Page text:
City Council approves new disclosure of restaurant health violations

People dining out in Baltimore will have new access to information about health violations at city restaurants and carryouts under legislation approved Monday by the City Council.

Under the legislation, patrons will be able to check the Health Department's website and social media accounts for timely updates on restaurant violations, such as rat infestations or failures to keep meat cool.


The measure also requires restaurants to post notices — that can easily be seen by passersby — that explain why an establishment is closed.

"This is a huge win for transparency and for the citizens," said Councilman Brandon M. Scott, who sponsored the measure.


The council approved the bill unanimously, without discussion. Mayor Stephanie Rawlings-Blake supports the bill and is expected to sign it into law, said her spokesman, Howard Libit.

Its approval caps a long campaign by Scott to help the public learn more about the cleanliness of city restaurants.

He first introduced legislation in 2012 to require restaurants to post grades based on health inspections. After a series of committee hearings that failed to draw a quorum, the bill made it to the full council, only to be defeated by a single vote amid protest from the restaurant industry.

While the Restaurant Association of Maryland has not taken a position on the latest bill, some restaurant owners and business advocacy groups support the concept.

Ann Costlow, who owns Sofi's Crepes, agrees with Scott's latest approach. She had spoken out against the earlier proposal, saying she preferred giving the public direct access to the Health Department's reports rather than just a grade.

"People want to know the cleanliness and safety of the restaurants they eat at, and I think it's important they have access to that," she said.

William H. Cole IV, president of the Baltimore Development Corp., said the Health Department already has the information covered by the bill.

"Providing consumers with easily accessible and digestible information about the sanitary condition of the food service facilities they patronize is a wise idea," Cole wrote in a letter to the council supporting the legislation. "The bill protects consumers, encourages sanitary business practices, and supports government transparency."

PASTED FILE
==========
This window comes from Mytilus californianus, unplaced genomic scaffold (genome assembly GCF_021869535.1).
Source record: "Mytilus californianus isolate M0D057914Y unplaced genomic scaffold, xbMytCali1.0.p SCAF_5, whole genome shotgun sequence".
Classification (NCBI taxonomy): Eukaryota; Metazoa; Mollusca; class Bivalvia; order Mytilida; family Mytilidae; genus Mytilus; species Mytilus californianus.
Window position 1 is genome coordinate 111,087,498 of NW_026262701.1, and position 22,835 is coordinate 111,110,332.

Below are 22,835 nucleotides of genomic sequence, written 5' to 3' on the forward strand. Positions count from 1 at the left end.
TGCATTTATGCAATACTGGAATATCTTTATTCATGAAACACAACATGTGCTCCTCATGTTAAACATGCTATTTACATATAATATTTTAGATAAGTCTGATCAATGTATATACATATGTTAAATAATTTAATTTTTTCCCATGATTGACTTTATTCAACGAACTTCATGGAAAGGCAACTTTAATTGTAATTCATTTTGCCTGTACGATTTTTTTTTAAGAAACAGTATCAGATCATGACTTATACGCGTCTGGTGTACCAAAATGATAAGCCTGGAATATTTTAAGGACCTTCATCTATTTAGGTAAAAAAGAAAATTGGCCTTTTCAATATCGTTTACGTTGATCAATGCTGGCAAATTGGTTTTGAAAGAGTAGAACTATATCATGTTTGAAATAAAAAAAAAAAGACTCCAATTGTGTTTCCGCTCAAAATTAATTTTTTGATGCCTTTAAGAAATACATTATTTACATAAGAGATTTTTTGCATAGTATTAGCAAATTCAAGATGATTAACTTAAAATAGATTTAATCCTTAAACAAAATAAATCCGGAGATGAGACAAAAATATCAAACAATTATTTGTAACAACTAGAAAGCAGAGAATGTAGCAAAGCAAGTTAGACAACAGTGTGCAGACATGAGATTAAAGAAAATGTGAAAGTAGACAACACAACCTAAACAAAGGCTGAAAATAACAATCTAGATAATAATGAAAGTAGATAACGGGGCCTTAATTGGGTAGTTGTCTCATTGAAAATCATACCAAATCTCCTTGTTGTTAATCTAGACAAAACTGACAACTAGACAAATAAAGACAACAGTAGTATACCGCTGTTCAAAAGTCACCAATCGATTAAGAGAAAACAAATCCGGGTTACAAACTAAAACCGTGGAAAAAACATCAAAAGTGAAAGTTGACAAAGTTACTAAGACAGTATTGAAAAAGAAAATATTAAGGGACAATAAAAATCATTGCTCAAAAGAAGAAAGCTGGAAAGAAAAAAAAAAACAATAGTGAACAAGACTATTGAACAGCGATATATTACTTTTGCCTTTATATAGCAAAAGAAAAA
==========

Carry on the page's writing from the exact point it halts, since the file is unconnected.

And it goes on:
The bill takes effect a month after the mayor signs it. It calls for information about restaurant closures to be updated on the Health Department's website at least weekly. The agency now posts online which restaurants are closed and for what reasons only about once a month.

Under the bill, the agency also is required to publicize on at least two social media sites that a restaurant's license has been suspended, revoked or not renewed.

Dr. Leana S. Wen, the city's health commissioner, said the agency will be working to develop procedures and practices to carry out the measure's requirements. She said the department must make sure the information is fair, accurate and easily accessible.

"We want to have the violations posted in real time, so people can make an informed decision about where they want to eat their meals or obtain their food items," Wen said. "We're still in the process of figuring out how the process will work. We really believe in making this user-friendly."


Wen said the Health Department is studying systems used by other cities, such as Washington and Boston. She said her department is trying to create a searchable database that offers full inspection reports online.

"We believe in full transparency, and we're entirely committed to this," Wen said. "We want to figure out this exact process in a thoughtful and deliberative way so our citizens are getting up-to-date and accurate information."

The agency is finalizing the sign that will be posted at the restaurants. The version Scott proposes is yellow with the words, "Closed by the order of the Baltimore City Health Department," and includes a space to describe the violation and the date.

Health inspectors have closed 40 of the city's 5,000 restaurants and carryouts so far this year. They typically shut down 100 a year.

Restaurants can reopen after a Health Department worker determines during a follow-up inspection that the problem has been corrected.

Scott said he was prompted to introduce the bill out of frustration. Restaurants haven't been required to post any explanation about health inspection closures. And, Scott said, some were hiding from customers the true reasons about their closures, posting signs such as "Closed for vacation."

He's been using his social media accounts to publicize closures and violations.

Scott introduced his latest proposal in April, shortly after the defeat of his bill to require restaurant grading. To make sure the new bill didn't get hung up in committee, Council President Bernard C. "Jack" Young took the usual step of sending it to the full council as a committee of the whole. The bill got that preliminary approval in June.

Benn Ray, president of the Hampden Village Merchants Association, said Scott's approach "seems reasonable." Ray said he hasn't heard from any restaurants in the North Baltimore neighborhood that have concerns about the legislation.

"When it comes to health and safety, the public has a right to know why these restaurants are closed in a timely manner," Ray said. "To me, that seems like information that should be made available to people."


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